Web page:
Ice Cream Cake

As I write this technical blog post, I can’t help but think back to my days working as a technical writer. After some unfortunate childcare situations, which I write about in my upcoming book “First Do No Harm: A Memoir,” I decided to stay home and take care of the kids full-time. Now I’m still writing but it’s creative.

So when I merged all the edits from Elizabeth Stark’s workshop class into my original document, I couldn’t help but want to pass on the technique. I’ve known about merge documents for a long time. I’ve even used it before for work, but it had been a while and I was a little scared of messing up my document or getting bogged down in some buggy Word feature. I was elated by how easy it was, useful, and by how much time it has saved me!

Every week in workshop class, a writer submits their 5K piece and the rest of the group has a week to comment on it. There’s line edits, readers comments, questions, and a brief statement at the end. To make comments, each reader uses Word, clicks on the Review tab, Turns on Track Changes, and begins reading. Some people prefer to write all their comments in the text of the document with Track Changes On and some like to use Comments that appear in the right-hand column.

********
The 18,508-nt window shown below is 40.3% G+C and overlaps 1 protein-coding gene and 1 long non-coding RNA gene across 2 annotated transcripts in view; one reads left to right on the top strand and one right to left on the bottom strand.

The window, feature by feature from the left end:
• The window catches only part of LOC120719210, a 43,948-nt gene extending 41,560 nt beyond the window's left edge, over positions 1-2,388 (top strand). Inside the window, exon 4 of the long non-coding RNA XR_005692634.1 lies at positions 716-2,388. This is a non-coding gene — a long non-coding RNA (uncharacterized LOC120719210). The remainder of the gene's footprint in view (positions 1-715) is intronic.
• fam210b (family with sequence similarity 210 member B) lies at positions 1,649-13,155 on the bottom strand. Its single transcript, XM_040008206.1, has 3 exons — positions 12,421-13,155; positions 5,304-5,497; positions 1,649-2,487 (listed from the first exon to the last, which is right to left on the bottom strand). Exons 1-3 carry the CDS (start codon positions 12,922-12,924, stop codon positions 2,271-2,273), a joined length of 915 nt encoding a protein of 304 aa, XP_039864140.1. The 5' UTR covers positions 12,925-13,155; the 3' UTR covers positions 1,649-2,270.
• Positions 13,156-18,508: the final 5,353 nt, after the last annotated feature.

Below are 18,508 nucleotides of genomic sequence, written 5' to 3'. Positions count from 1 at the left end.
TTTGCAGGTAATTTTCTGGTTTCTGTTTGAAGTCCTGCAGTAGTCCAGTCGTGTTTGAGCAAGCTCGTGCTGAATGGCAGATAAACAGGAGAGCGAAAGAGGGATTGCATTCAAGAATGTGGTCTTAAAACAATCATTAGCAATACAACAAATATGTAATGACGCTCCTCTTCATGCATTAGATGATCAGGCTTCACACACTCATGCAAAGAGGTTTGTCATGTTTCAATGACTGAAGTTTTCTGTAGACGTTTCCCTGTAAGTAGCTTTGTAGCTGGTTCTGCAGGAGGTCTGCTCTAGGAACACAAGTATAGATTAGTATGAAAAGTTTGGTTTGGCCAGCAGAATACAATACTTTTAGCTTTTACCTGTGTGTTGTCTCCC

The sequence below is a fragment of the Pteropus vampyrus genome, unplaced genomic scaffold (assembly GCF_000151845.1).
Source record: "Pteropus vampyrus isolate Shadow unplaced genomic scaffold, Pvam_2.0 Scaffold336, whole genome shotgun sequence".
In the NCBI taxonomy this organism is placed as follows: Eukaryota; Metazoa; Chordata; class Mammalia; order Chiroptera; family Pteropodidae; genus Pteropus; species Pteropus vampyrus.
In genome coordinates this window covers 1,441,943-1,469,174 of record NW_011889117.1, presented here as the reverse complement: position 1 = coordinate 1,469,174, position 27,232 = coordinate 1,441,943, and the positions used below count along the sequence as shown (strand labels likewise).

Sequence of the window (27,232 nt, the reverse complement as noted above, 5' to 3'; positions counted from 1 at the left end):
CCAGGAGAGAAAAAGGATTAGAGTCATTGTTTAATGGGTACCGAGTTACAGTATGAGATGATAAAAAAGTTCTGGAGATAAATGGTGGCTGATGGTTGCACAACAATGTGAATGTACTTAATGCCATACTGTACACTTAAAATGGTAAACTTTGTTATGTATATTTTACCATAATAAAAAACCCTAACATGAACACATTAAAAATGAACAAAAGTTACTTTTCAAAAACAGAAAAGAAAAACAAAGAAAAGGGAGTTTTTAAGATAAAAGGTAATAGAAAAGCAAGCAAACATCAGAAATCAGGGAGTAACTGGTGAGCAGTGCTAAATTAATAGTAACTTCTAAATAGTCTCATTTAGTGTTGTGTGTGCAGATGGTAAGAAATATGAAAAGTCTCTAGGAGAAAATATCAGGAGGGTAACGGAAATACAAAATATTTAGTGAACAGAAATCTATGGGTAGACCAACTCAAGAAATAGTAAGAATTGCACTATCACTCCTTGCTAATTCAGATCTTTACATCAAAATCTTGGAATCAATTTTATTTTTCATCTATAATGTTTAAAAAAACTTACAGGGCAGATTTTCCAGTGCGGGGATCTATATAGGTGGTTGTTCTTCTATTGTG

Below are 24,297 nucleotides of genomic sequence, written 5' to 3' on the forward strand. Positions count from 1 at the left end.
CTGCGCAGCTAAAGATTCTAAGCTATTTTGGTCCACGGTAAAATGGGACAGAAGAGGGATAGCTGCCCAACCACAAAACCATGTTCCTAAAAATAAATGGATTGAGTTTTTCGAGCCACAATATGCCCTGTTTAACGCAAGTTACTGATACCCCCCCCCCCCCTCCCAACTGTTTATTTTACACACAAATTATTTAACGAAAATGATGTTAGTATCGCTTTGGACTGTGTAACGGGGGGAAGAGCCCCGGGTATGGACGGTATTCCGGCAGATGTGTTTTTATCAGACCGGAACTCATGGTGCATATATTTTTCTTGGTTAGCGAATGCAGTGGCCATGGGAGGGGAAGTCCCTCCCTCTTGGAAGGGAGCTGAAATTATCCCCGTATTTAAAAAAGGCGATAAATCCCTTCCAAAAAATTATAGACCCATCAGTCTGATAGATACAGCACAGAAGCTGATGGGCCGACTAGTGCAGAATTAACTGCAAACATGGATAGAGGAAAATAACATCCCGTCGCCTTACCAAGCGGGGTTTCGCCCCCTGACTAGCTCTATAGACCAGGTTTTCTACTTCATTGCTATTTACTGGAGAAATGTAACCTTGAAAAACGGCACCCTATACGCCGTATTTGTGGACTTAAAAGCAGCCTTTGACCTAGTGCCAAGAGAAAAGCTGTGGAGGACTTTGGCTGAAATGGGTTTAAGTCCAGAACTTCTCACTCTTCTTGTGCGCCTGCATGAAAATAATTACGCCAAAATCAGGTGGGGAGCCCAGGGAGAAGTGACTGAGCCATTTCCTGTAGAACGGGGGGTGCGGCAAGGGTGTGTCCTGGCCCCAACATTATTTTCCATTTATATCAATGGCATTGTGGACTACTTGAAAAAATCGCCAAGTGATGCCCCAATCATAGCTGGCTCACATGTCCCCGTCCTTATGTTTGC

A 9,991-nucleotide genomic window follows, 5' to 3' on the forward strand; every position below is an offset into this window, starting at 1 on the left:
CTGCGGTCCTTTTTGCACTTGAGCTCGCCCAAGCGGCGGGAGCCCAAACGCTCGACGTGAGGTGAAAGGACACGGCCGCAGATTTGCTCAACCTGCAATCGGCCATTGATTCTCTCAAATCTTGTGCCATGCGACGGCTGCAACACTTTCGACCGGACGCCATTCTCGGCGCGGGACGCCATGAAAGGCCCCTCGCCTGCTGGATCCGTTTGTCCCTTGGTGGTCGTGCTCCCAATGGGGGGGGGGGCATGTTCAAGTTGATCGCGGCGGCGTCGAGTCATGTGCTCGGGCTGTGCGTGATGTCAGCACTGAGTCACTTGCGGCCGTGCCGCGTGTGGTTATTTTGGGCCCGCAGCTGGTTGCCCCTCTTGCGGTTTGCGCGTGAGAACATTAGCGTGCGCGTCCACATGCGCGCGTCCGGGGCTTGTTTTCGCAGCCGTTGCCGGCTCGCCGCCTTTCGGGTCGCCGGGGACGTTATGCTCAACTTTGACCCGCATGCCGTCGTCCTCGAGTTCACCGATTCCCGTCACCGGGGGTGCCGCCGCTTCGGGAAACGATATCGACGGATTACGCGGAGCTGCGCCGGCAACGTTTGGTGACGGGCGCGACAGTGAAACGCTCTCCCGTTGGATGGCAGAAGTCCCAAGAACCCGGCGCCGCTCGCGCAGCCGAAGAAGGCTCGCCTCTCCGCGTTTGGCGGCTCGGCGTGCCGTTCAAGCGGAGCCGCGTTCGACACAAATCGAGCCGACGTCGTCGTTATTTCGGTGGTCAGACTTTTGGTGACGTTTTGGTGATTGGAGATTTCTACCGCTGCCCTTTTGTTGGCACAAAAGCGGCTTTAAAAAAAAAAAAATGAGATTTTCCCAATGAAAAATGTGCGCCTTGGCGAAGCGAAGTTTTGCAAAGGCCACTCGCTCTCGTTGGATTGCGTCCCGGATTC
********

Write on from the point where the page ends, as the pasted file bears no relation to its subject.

Here’s the tricky part, when I get three or four replicas of my piece back at the end of the week, it’s a lot of toggling between documents. And I get lost on what comments I’ve done and haven’t done. Not to mention how hard it is to open all four Word documents, get everything organized only to be distracted and have to start again reorienting myself. There’s too much start up time and I don’t have that kind of time. 

Merging all the documents into one solved all these problems

. Here’s how I did it:

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